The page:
This is a collection of nonfiction by Le Guin, a combination of essays (mostly texts from speeches and presentations) and book forewords and reviews, with a diary excerpt finale, all written between 2000 and 2016. I found everything but the diary interesting.
There’s two main themes I found running through this book, both of them aimed directly at those who would guard the gates of literature. Unlike some others who began their career writing imaginative literature, Le Guin never apologized for it, tried to hide it or call it something else, and continued to write it, and publish under that label, even after she had acquired enough fame that she could basically write what she wanted to. As a writer who grew up in California and made her home in Oregon, she also decried the literati who thought Western literature was all horse opera.
I can’t disagree with either sentiment, but the problem with a collection like this that pulls all of these diversely published (in places, for the essays, and in time, for the review, which mostly appeared in Britain’s Guardian newspaper) pieces is that these complaints, repeated at the beginning of most of these, or even the main subject of some, becomes somewhat tiresome. Le Guin shines when she finally gets to actually discussing the book or subject in question, and is genuinely effusive and generous about many other writers. When she does decide to deride a book, she provides a caveat about how it might just not be to her taste, while others may enjoy it (in one case, a review of Chang-Rae Lee’s On Such a Full Sea, wherein she ends the review by saying, “Readers who find anachronism and implausibility easy to swallow will enjoy the story and perhaps find in it the fresh vision, the new take on dreary old Dystopia, that I could not.”).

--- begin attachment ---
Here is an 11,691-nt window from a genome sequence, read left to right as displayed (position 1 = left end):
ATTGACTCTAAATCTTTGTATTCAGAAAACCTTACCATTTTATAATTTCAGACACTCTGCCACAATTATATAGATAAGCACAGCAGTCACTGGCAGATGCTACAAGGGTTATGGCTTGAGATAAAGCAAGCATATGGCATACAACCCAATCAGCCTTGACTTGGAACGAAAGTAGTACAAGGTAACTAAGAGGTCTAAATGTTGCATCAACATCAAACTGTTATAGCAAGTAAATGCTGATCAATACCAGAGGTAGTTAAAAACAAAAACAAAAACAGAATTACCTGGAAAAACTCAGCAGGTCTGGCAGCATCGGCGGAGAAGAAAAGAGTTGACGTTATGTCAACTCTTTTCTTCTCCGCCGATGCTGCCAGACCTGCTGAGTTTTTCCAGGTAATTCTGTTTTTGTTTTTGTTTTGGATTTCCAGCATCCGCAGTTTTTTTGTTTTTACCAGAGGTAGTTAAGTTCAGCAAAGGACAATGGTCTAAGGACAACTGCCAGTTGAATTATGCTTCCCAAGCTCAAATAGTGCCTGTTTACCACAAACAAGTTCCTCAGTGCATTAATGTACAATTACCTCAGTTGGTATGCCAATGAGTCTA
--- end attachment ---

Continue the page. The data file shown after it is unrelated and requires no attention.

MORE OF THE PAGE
A couple of the essays have some controversy attached to them. “On Serious Literature” was a quick response she wrote in regard to a review on Slate in 2007 in which the reviewer described genre fiction as a “decaying corpse” that “writers of serious literature” and abandoned in a “shallow grave.” The piece, which Le Guin posted on her own website, portrayed genre fiction coming to visit that reviewer like a zombie, and is quite funny. So funny, that one of the editors of the blog boingboing reproduced it there without her permission, and were roundly thrashed by the e-literati once she complained about it, not the first time that that publication was hoisted by its own petard. “Freedom,” the speech it took her a year to write and which she agonized over the most, was given in acceptance of the National Book Foundation Medal for Distinguished Contribution to American Letters in November 2014. It was a shot fired across the bow of contemporary publishing, notably the rise of Amazon, and laments the control of sales over editorial following Amazon’s feud with the publisher Hachette over the pricing of ebooks. It is a manifesto for writers who see themselves as artists, not merely creators of a commodity to be hawked.
The one truly surprising essay to me, and the one that I still think on, was “What It Was Like,” a talk given at a meeting of the Oregon NARAL in January 2004. In it, Le Guin revealed that she had gotten pregnant in 1950, when she was twenty, and what that was like before Roe vs. Wade. Looking back, 54 years later, she described how her entire life would have been different, had she not had that abortion; how she would have had to drop out of college, depend on her parents through the pregnancy, birth, and infancy of that child until she could obtain work and gain some kind of independence for herself and the child. And, in doing so, she wouldn’t have been a Fulbright student heading to France on the Queen Mary in 1953, she wouldn’t have met her husband on that voyage, and she wouldn’t have born the three children she had with him. As she puts it, “If I had not broken the law [against abortion in 1950] and aborted that life nobody wanted, [her current three children] would have been aborted by a cruel, bigoted, and senseless law. They would never have been born.” It’s a tough argument, one that balances unborn life against unborn life, and one that I’m still trying to digest. But that’s the kind of thing Le Guin was good at: putting you in a position to question your beliefs and biases and confront the difficult choices in life.